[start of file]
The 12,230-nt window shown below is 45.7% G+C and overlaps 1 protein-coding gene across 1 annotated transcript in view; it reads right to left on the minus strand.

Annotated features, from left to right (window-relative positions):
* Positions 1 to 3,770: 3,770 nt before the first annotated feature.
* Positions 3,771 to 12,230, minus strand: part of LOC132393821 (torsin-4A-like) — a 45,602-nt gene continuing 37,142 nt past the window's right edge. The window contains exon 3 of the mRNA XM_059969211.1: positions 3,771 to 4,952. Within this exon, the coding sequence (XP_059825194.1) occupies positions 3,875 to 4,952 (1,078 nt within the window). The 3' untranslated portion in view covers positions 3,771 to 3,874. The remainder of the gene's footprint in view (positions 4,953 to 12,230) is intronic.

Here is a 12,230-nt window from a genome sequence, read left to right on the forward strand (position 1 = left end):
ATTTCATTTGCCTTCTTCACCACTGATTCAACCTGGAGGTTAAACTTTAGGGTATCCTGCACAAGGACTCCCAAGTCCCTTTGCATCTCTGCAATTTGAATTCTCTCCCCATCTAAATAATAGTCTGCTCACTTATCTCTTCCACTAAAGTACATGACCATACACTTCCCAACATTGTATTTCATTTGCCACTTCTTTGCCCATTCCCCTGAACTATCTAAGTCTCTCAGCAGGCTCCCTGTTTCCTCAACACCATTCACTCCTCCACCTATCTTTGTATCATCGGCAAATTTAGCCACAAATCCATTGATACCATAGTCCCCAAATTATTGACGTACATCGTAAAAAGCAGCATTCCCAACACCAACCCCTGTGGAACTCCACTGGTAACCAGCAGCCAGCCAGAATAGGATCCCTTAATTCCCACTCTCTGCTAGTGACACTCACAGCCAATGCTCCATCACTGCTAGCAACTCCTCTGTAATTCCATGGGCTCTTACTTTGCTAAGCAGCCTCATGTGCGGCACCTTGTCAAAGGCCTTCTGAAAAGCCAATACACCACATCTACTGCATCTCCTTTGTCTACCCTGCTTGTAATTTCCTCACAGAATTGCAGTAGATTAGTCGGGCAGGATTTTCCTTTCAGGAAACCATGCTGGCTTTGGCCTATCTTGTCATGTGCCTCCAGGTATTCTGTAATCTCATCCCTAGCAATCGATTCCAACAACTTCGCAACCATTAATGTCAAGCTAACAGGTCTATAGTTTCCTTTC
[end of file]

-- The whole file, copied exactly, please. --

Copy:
The 12,230-nt window shown below is 45.7% G+C and overlaps 1 protein-coding gene across 1 annotated transcript in view; it reads right to left on the minus strand.

Annotated features, from left to right (window-relative positions):
* Positions 1 to 3,770: 3,770 nt before the first annotated feature.
* Positions 3,771 to 12,230, minus strand: part of LOC132393821 (torsin-4A-like) — a 45,602-nt gene continuing 37,142 nt past the window's right edge. The window contains exon 3 of the mRNA XM_059969211.1: positions 3,771 to 4,952. Within this exon, the coding sequence (XP_059825194.1) occupies positions 3,875 to 4,952 (1,078 nt within the window). The 3' untranslated portion in view covers positions 3,771 to 3,874. The remainder of the gene's footprint in view (positions 4,953 to 12,230) is intronic.

Here is a 12,230-nt window from a genome sequence, read left to right on the forward strand (position 1 = left end):
ATTTCATTTGCCTTCTTCACCACTGATTCAACCTGGAGGTTAAACTTTAGGGTATCCTGCACAAGGACTCCCAAGTCCCTTTGCATCTCTGCAATTTGAATTCTCTCCCCATCTAAATAATAGTCTGCTCACTTATCTCTTCCACTAAAGTACATGACCATACACTTCCCAACATTGTATTTCATTTGCCACTTCTTTGCCCATTCCCCTGAACTATCTAAGTCTCTCAGCAGGCTCCCTGTTTCCTCAACACCATTCACTCCTCCACCTATCTTTGTATCATCGGCAAATTTAGCCACAAATCCATTGATACCATAGTCCCCAAATTATTGACGTACATCGTAAAAAGCAGCATTCCCAACACCAACCCCTGTGGAACTCCACTGGTAACCAGCAGCCAGCCAGAATAGGATCCCTTAATTCCCACTCTCTGCTAGTGACACTCACAGCCAATGCTCCATCACTGCTAGCAACTCCTCTGTAATTCCATGGGCTCTTACTTTGCTAAGCAGCCTCATGTGCGGCACCTTGTCAAAGGCCTTCTGAAAAGCCAATACACCACATCTACTGCATCTCCTTTGTCTACCCTGCTTGTAATTTCCTCACAGAATTGCAGTAGATTAGTCGGGCAGGATTTTCCTTTCAGGAAACCATGCTGGCTTTGGCCTATCTTGTCATGTGCCTCCAGGTATTCTGTAATCTCATCCCTAGCAATCGATTCCAACAACTTCGCAACCATTAATGTCAAGCTAACAGGTCTATAGTTTCCTTTC